Bank Code Verified

123-635, BSB Number for Bank of Queensland, Newstead, QLD

BSB Number: 123-635

Bank: Bank of Queensland

Financial Institution: BQL

Address: 100 Skyring Terrace

City: Newstead

State: QLD

Postcode: 4006

System: PEHto BSB numbers: An Essential Part of the Banking System

Have you ever wondered how funds are transferred from one bank account to another? The process may seem complex, but it is made efficient through the use of BSB numbers.

In this article, we will explore what BSB numbers are and their importance in the banking system. We will also discuss how BSB numbers are used for identification and routing of funds.

By the end of this article, you will have a better understanding of the role BSB numbers play in ensuring smooth financial transactions. What are BSB numbers?

BSB numbers, also known as Bank State Branch numbers, are a unique identifier for each branch of a financial institution in Australia. They are six-digit numbers that are used primarily for domestic electronic funds transfers.

Every bank, credit union, and building society operating in Australia is assigned a BSB number. Think of it as a post code for your bank branch that ensures accurate routing of funds.

Importance in the banking system

BSB numbers are essential for multiple reasons in the banking system. Firstly, they facilitate the efficient processing of electronic funds transfers.

When you provide your BSB number along with your account number to receive funds, the BSB number helps identify the branch where your account is held. This identification is crucial for quickly and accurately routing the funds to the correct recipient.

Secondly, BSB numbers are utilized for interbank transactions. Banks use BSB numbers to communicate with one another and coordinate the transfer of funds between accounts held at different financial institutions.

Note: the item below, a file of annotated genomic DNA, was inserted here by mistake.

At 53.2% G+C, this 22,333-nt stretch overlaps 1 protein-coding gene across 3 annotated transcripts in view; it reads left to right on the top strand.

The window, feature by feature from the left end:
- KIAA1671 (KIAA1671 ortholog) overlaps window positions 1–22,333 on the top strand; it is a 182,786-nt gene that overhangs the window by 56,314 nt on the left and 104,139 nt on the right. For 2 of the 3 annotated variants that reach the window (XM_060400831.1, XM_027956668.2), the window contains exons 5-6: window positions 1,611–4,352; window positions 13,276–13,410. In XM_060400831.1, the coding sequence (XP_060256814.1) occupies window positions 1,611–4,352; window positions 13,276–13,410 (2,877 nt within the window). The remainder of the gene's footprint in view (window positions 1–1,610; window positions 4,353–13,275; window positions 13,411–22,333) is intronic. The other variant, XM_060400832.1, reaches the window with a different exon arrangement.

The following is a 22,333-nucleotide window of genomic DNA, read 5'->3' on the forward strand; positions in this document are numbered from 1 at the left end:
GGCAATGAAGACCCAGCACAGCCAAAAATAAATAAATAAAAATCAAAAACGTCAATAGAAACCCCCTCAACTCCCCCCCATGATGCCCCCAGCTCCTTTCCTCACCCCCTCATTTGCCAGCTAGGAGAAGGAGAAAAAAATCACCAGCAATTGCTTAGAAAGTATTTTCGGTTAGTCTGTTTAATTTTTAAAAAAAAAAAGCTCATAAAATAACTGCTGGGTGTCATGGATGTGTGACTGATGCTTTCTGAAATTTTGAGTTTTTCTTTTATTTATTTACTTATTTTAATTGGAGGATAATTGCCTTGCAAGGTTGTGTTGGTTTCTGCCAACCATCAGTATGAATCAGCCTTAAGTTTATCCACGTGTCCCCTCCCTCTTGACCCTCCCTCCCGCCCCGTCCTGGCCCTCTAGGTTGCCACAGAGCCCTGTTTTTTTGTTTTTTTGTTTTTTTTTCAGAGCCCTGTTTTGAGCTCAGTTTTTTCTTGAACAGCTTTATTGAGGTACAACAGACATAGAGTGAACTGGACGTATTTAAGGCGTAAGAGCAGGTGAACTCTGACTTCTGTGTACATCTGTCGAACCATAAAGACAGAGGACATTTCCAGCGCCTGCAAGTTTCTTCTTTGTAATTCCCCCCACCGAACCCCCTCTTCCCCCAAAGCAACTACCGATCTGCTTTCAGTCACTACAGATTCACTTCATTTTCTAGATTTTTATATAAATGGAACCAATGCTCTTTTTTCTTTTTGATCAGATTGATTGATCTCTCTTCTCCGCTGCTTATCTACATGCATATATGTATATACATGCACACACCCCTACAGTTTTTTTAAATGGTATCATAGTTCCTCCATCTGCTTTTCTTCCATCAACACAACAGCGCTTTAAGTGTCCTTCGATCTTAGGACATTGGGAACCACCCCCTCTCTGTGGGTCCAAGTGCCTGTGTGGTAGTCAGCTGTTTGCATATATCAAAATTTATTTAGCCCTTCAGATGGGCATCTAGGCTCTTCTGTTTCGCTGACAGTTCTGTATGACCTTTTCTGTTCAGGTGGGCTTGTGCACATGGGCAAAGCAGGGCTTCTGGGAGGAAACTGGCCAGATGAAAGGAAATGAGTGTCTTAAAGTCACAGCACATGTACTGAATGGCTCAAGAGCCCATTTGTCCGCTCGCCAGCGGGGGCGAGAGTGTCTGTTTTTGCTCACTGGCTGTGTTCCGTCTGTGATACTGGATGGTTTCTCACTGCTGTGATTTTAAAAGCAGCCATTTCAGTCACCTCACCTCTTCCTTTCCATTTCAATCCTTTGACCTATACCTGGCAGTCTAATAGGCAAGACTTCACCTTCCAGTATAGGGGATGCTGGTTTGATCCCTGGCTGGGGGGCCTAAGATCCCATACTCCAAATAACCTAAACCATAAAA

This ensures that money can flow smoothly between banks, enabling customers to make payments or receive funds from individuals or businesses banked with different institutions.

Identification and routing of funds

BSB numbers serve as a form of identification for financial institutions and their branches. Each financial institution and its branches have a unique BSB number, which allows for easy identification and sorting.

When you provide your BSB number, it ensures that the funds are directed to the correct branch of your financial institution. Routing of funds is another crucial role that BSB numbers play.

When you initiate a fund transfer, whether it’s through online banking, over the counter, or using a mobile app, the BSB number is one of the essential pieces of information required. This number acts as a routing code that tells the system where the funds need to be sent.

By inputting the correct BSB number, you are ensuring that your money reaches its intended destination without delay. For example, let’s say you want to transfer funds from your Bank of Queensland account to a friend’s account at Westpac.

You would need to provide your friend’s BSB number, as well as their account number. The BSB number allows the system to identify the branch of Westpac where your friend’s account is held.

This information is crucial in ensuring that the funds are routed to the correct Westpac branch, where your friend’s account is registered. In some cases, especially for online banking or mobile app transfers, you may only need to provide the BSB number and the recipient’s account number.

This is because the BSB number alone contains enough information to direct the funds to the correct branch. The account number then allows the system to identify the specific account within that branch.


BSB numbers are a vital component of the banking system in Australia. They enable the efficient transfer of funds between different financial institutions and branches.

By providing accurate BSB numbers, individuals and businesses can ensure that their money is routed correctly, resulting in smooth financial transactions. Understanding the role of BSB numbers in the banking system is crucial for anyone involved in electronic funds transfers.

So the next time you make or receive a payment, remember the importance of those six-digit numbers that help keep the financial world moving. PEH System: Enhancing Electronic Funds Transfers